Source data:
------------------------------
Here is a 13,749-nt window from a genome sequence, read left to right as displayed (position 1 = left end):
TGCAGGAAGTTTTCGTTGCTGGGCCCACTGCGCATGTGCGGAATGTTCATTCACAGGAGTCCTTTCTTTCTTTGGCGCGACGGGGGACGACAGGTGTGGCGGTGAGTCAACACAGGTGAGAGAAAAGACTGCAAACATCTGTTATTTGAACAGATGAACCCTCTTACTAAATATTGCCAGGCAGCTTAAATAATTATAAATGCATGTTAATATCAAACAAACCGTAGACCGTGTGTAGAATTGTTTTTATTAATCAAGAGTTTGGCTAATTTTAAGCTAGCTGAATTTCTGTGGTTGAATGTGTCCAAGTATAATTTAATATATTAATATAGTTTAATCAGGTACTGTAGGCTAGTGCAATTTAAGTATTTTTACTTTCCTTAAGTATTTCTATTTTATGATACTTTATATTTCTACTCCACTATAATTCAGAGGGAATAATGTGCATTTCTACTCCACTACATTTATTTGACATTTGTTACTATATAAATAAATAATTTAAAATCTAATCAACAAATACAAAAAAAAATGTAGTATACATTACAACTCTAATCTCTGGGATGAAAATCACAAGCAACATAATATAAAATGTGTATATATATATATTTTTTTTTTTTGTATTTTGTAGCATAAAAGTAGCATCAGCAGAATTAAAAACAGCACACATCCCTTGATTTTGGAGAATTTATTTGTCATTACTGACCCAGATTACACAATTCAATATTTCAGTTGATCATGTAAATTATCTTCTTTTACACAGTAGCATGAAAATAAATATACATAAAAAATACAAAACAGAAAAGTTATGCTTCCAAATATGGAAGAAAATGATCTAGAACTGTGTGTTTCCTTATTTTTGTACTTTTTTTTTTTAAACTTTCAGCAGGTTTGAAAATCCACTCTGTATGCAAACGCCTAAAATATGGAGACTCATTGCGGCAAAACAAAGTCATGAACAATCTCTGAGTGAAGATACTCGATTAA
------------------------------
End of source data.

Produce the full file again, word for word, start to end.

Here is a 13,749-nt window from a genome sequence, read left to right as displayed (position 1 = left end):
TGCAGGAAGTTTTCGTTGCTGGGCCCACTGCGCATGTGCGGAATGTTCATTCACAGGAGTCCTTTCTTTCTTTGGCGCGACGGGGGACGACAGGTGTGGCGGTGAGTCAACACAGGTGAGAGAAAAGACTGCAAACATCTGTTATTTGAACAGATGAACCCTCTTACTAAATATTGCCAGGCAGCTTAAATAATTATAAATGCATGTTAATATCAAACAAACCGTAGACCGTGTGTAGAATTGTTTTTATTAATCAAGAGTTTGGCTAATTTTAAGCTAGCTGAATTTCTGTGGTTGAATGTGTCCAAGTATAATTTAATATATTAATATAGTTTAATCAGGTACTGTAGGCTAGTGCAATTTAAGTATTTTTACTTTCCTTAAGTATTTCTATTTTATGATACTTTATATTTCTACTCCACTATAATTCAGAGGGAATAATGTGCATTTCTACTCCACTACATTTATTTGACATTTGTTACTATATAAATAAATAATTTAAAATCTAATCAACAAATACAAAAAAAAATGTAGTATACATTACAACTCTAATCTCTGGGATGAAAATCACAAGCAACATAATATAAAATGTGTATATATATATATTTTTTTTTTTTGTATTTTGTAGCATAAAAGTAGCATCAGCAGAATTAAAAACAGCACACATCCCTTGATTTTGGAGAATTTATTTGTCATTACTGACCCAGATTACACAATTCAATATTTCAGTTGATCATGTAAATTATCTTCTTTTACACAGTAGCATGAAAATAAATATACATAAAAAATACAAAACAGAAAAGTTATGCTTCCAAATATGGAAGAAAATGATCTAGAACTGTGTGTTTCCTTATTTTTGTACTTTTTTTTTTTAAACTTTCAGCAGGTTTGAAAATCCACTCTGTATGCAAACGCCTAAAATATGGAGACTCATTGCGGCAAAACAAAGTCATGAACAATCTCTGAGTGAAGATACTCGATTAA